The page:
Publication date: February 2019.
In the West, coconut has risen to superfood status. Various claims are made for different coconut products, such as coconut milk, virgin coconut oil, coconut water, and coconut cream. Such claims include cholesterol reduction, weight reduction, diabetes management, and antiviral and bactericidal properties.
Coconut oil has a mild, nutty, vanilla flavor. Pastries made with coconut oil have a nice, flaky crust. It is a very stable oil for cooking, but not recommended for continuous deep fat frying due to its low smoke point (about 175oC or 350oF) and potential production of harmful substances when overheating.
Coconut oil has been called the healthiest oil on earth. However, the FDA does not allow a product to be labeled as healthy if a serving contains more than 1 gram of saturated fat or more than 15% of the calories come from saturated fat. Coconut oil cannot be labeled as healthy since it contains 12 grams of saturated fat per tablespoon, and has 83% of its calories from saturated fat. Coconut milk has 4 to 5 grams/serving of saturated fat, and saturated fat comprises up to 80% of the calories.
Virgin coconut oil comes from a wet extraction process without the use of chemicals or heat. Regular coconut oil comes from extraction of the dried coconut meat (copra) and is typically bleached, deodorized, and refined.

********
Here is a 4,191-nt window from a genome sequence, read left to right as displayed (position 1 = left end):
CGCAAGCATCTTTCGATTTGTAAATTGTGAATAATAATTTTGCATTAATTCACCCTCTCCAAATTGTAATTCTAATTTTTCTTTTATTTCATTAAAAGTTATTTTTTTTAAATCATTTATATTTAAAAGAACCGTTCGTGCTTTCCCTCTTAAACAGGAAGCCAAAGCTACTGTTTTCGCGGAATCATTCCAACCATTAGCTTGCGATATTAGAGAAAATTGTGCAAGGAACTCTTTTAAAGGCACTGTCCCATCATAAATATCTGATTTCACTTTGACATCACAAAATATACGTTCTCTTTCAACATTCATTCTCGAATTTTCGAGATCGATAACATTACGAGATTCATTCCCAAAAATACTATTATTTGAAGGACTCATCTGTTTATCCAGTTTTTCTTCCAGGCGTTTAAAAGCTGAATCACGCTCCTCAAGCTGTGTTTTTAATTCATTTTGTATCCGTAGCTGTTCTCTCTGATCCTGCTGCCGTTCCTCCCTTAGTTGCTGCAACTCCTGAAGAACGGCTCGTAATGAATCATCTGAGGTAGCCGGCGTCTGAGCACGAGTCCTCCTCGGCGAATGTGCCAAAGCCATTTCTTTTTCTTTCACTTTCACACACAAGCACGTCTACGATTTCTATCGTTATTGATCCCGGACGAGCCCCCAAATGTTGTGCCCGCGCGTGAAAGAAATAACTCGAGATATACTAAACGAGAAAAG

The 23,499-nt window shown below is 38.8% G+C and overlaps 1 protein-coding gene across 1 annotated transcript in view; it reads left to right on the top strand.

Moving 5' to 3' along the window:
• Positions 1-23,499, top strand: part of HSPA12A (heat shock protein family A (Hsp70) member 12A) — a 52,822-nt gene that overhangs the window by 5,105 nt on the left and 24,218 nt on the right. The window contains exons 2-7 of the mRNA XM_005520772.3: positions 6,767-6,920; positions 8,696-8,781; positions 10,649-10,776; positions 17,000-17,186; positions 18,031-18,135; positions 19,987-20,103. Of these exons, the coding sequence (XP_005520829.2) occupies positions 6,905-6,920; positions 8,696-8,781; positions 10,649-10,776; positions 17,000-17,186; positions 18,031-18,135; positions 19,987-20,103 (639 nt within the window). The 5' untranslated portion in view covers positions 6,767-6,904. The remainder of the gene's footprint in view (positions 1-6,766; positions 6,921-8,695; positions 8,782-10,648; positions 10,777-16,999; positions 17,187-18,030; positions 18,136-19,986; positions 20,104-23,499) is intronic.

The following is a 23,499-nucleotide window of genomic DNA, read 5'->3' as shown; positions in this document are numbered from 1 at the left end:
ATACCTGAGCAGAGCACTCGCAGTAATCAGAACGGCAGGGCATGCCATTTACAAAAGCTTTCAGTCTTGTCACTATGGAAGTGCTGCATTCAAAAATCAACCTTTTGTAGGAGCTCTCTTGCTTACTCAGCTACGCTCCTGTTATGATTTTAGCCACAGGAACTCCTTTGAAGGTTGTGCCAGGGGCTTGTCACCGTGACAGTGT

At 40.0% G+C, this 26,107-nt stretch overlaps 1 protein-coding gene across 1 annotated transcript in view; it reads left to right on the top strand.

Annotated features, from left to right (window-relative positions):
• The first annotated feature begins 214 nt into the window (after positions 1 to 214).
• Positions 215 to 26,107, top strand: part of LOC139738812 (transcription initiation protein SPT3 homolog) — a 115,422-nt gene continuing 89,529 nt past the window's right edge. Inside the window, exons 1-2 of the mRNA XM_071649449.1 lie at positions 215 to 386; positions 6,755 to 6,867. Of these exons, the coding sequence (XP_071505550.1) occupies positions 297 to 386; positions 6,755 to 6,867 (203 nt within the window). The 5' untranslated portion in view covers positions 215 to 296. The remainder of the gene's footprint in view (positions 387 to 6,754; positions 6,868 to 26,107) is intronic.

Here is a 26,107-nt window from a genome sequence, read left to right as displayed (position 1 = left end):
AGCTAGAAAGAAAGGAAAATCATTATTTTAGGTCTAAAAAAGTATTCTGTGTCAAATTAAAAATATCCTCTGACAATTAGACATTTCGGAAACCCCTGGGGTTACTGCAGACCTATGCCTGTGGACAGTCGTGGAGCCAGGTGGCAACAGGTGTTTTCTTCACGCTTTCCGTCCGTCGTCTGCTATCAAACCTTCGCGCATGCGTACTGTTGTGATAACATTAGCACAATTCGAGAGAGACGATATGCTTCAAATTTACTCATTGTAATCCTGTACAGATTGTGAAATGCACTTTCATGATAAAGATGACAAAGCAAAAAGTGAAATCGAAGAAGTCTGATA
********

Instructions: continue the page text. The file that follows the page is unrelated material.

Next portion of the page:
Many of the claims about coconut oil’s health benefits come from the belief that coconut oil is rich in medium chain triglycerides (MCT). Triglycerides containing short to medium chain fatty acids are water soluble and more readily absorbed and metabolized quicker than long-chain fatty acids. While promoters of coconut oil claim lauric acid (12 carbon chain length) is a medium chain fatty acid it actually behaves in the body like a long-chain fatty acid. Lauric acid makes up 45% of the composition of coconut oil. Coconut oil contains 3-4% MCT and only about 15% medium chain fatty acids (2).